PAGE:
The Edmond Sun


July 5, 2013

HEY HINK: Upholding Constitution remains a sacred duty

EDMOND — During our Independence Day reflections, let’s keep something in mind. It’s the non-delegable responsibility of every generation to treasure, preserve and pass on the full measure of freedom we received from generations before us. At this time of year, we should take stock of our precious liberties. In doing so, we must be mindful of two important truths. First, we enjoy these liberties because previous generations were stubborn and courageous in their determination to hand them down. Next, we have a duty — a sacred duty — to hand these liberties undiminished to the generations that follow. To the extent we squander, sell, barter or permit these liberties to be stolen, we break faith with those who came before us and we betray those who come after.

The patriots who founded this country knew to a certainty their sacrifices, labors, studies, compromises and their faith had established the greatest foundation for individual liberty the world had ever seen. They also knew to a certainty government by its nature, chafes at the exercise of individual liberty. Government is never satisfied with its quantum of power. It always wants more control. Government is never satisfied with its portion of the national wealth. It always wants a greater share of everything. Government is never comfortable when its shortcomings are exposed to the light of day. By its nature government craves obedience and predictability. Consequently, individual liberty can only be guaranteed when a constitution serves as a restraining bit in the teeth of government quest for power and wealth.

Since the founding of this country, we have seen government’s relentless efforts to restrain the vote, disadvantage the weak, amass the wealth, deceive the electorate, silence dissent and weaken constitutional restraints on its power. Most of these efforts have been thwarted by the solid safeguards built into the Constitution of the United States.

Throughout this country’s history, the bulwark against governmental intrusion into the personal liberties of American citizens was the fidelity of the United States Supreme Court. So long as the members of the court were committed to impartial application of the law, the rights of American citizens were, more or less, in safe hands.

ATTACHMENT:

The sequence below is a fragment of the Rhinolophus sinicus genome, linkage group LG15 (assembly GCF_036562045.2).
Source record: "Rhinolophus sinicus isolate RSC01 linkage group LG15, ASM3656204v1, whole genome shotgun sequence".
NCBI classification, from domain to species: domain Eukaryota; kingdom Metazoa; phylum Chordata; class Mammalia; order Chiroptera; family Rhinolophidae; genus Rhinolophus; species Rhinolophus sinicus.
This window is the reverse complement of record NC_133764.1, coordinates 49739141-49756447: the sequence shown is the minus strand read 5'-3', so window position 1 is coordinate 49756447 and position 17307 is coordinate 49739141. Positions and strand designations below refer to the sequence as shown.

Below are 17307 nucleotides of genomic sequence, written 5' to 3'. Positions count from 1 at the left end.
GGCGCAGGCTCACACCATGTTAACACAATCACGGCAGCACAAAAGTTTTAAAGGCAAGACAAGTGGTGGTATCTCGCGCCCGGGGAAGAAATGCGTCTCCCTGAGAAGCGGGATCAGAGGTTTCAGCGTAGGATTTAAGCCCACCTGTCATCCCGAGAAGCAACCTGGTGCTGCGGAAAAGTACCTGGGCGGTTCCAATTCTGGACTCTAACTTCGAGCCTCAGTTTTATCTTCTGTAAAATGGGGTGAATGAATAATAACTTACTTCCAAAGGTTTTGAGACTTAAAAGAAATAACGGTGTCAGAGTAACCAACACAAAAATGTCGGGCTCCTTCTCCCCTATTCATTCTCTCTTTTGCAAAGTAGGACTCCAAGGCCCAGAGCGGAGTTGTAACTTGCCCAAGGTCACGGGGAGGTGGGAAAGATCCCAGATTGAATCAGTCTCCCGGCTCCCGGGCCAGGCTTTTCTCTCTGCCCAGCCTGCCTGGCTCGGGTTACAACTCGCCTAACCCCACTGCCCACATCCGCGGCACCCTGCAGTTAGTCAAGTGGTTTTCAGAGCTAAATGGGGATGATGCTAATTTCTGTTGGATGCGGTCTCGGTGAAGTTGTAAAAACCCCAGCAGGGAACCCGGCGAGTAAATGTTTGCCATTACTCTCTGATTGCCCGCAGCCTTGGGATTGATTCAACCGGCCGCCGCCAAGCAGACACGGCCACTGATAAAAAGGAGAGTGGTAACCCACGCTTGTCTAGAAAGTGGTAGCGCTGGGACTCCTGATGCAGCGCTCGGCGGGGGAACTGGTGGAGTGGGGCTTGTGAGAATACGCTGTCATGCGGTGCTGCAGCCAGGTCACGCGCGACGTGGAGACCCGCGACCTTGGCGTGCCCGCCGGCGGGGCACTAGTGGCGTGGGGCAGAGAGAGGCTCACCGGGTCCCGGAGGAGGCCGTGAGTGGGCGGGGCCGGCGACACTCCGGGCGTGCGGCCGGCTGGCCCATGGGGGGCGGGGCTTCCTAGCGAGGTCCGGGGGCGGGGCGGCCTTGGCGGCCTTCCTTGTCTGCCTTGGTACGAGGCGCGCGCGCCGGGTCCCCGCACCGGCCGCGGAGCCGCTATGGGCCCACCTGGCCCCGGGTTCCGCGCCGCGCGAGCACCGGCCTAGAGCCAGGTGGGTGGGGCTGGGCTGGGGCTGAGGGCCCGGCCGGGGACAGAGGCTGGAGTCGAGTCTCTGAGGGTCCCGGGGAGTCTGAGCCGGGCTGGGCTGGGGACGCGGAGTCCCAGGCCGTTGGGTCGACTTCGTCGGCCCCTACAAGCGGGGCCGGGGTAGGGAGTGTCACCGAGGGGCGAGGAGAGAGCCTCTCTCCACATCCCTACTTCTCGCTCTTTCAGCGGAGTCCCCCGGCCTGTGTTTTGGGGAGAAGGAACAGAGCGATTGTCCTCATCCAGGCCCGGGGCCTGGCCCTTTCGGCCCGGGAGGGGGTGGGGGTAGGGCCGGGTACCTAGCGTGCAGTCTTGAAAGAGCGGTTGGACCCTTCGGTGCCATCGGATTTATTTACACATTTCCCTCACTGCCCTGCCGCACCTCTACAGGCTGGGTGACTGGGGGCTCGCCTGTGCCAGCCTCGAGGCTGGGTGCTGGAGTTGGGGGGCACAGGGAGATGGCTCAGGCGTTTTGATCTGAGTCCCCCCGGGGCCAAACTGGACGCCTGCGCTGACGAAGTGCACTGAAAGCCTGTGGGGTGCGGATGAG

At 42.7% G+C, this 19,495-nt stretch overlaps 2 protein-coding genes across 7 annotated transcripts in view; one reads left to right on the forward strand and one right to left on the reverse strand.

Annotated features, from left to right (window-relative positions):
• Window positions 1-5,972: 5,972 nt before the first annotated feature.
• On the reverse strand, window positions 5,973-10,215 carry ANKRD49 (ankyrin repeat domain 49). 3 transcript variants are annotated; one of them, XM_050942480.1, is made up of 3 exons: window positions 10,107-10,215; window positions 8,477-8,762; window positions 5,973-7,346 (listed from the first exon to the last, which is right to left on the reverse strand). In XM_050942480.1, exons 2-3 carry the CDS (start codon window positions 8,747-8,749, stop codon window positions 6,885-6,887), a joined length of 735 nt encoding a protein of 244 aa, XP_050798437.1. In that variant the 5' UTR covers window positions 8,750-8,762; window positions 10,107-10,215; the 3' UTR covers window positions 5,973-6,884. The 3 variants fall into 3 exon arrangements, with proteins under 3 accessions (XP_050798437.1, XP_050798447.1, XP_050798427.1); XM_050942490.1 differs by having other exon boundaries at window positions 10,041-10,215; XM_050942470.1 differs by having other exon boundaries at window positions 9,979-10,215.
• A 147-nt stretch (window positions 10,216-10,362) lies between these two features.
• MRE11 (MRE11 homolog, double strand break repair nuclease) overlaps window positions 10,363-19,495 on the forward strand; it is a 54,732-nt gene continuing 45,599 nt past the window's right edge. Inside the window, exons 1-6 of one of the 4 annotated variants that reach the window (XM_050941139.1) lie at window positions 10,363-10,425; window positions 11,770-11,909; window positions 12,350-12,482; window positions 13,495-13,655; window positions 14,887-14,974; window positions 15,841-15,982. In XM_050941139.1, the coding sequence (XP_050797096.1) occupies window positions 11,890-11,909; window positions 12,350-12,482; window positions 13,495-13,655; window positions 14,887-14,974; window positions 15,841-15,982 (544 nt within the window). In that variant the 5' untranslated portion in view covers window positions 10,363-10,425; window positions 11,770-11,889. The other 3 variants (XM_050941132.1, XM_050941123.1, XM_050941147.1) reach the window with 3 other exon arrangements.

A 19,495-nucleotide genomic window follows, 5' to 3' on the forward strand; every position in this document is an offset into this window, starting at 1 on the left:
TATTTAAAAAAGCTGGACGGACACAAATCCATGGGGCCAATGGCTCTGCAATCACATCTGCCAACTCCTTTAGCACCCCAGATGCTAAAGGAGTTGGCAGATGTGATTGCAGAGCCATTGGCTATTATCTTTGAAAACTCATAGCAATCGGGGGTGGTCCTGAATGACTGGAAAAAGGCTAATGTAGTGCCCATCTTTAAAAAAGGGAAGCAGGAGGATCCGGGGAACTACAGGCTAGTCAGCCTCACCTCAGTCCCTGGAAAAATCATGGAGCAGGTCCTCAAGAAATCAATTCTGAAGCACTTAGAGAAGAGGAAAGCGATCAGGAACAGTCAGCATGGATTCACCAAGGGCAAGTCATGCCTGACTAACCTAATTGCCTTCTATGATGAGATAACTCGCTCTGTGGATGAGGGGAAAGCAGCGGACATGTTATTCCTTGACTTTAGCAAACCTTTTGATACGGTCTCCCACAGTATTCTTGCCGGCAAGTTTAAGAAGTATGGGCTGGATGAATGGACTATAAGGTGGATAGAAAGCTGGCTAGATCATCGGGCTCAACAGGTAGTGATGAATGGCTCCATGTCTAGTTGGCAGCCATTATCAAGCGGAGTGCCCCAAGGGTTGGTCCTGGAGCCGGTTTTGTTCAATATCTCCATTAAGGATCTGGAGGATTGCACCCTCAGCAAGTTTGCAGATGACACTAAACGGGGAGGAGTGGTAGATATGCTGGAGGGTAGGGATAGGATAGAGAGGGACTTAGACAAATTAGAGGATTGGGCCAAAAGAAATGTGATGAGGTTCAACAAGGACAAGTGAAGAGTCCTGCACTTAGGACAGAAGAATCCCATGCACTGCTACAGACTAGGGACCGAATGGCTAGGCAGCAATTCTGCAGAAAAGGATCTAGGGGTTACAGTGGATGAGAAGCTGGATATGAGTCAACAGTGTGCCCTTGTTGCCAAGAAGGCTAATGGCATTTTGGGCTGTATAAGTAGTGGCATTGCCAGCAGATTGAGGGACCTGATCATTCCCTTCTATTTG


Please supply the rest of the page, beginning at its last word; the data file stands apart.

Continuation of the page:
Since there are no meaningful checks and balances when it comes to Supreme Court constitutional decisions, the confidence of American citizens in the integrity of the American political system depends on a competent, dedicated and impartial court. Some years ago, the majority of the Supreme Court realized they had the power to so “elasticize” the wording of the Constitution that it could be made to mean whatever a majority of the court decided it meant.

More recently, the court has attempted to bring its decisions more in line with the “original intent” of the Constitution’s drafters. Predictably, when the court’s decisions were more to the liking of the liberals, conservatives cried “foul.” Today, as the court has more conservative leanings, liberals warn that the sky is falling.

But there’s something new in the air. When the Supreme Court was at its most liberal, conservatives were urging a return to the Constitution. Today, finding the Constitution is an impediment to liberal social planning, a number of important liberal legal scholars are suggesting that we “scrap” the Constitution.

On Dec. 30, 2012, constitutional scholar Michael Seidman published an op-ed piece in the New York Times titled “Let’s Give up on the Constitution.” In this article, he described the framers as “… a group of white propertied men who had been dead for two centuries, knew nothing of our present situation, acted illegally under existing law and thought it was fine to own slaves.” Simon has now written a book “On Constitutional Disobedience” in which he argues that the Constitution is outdated and should be scrapped. The July 11 issue of “The New York Review of Books,” carries David Cole’s review of that book under the headline “Should We Discard the Constitution?” To his credit, Mr. Cole, another noted constitutional scholar, argues in favor of keeping the Constitution.

Whether we like it or not, this generation faces an assault on individual freedom unlike any that ever threatened this country before. There were never more blatant government intrusions into the day-to-day decisions of American citizens. There was never more widespread government discrimination on those holding views the government finds troubling. There was never such rampant abuse of governmental power in America’s history.

In this nation’s history, it has never been more important for the citizens to demand that all public servants be faithful to their oath to “Uphold and defend the Constitution and laws of the United States.” I’m Hink and I’ll see ya.

MIKE HINKLE is a retired attorney and Edmond resident.

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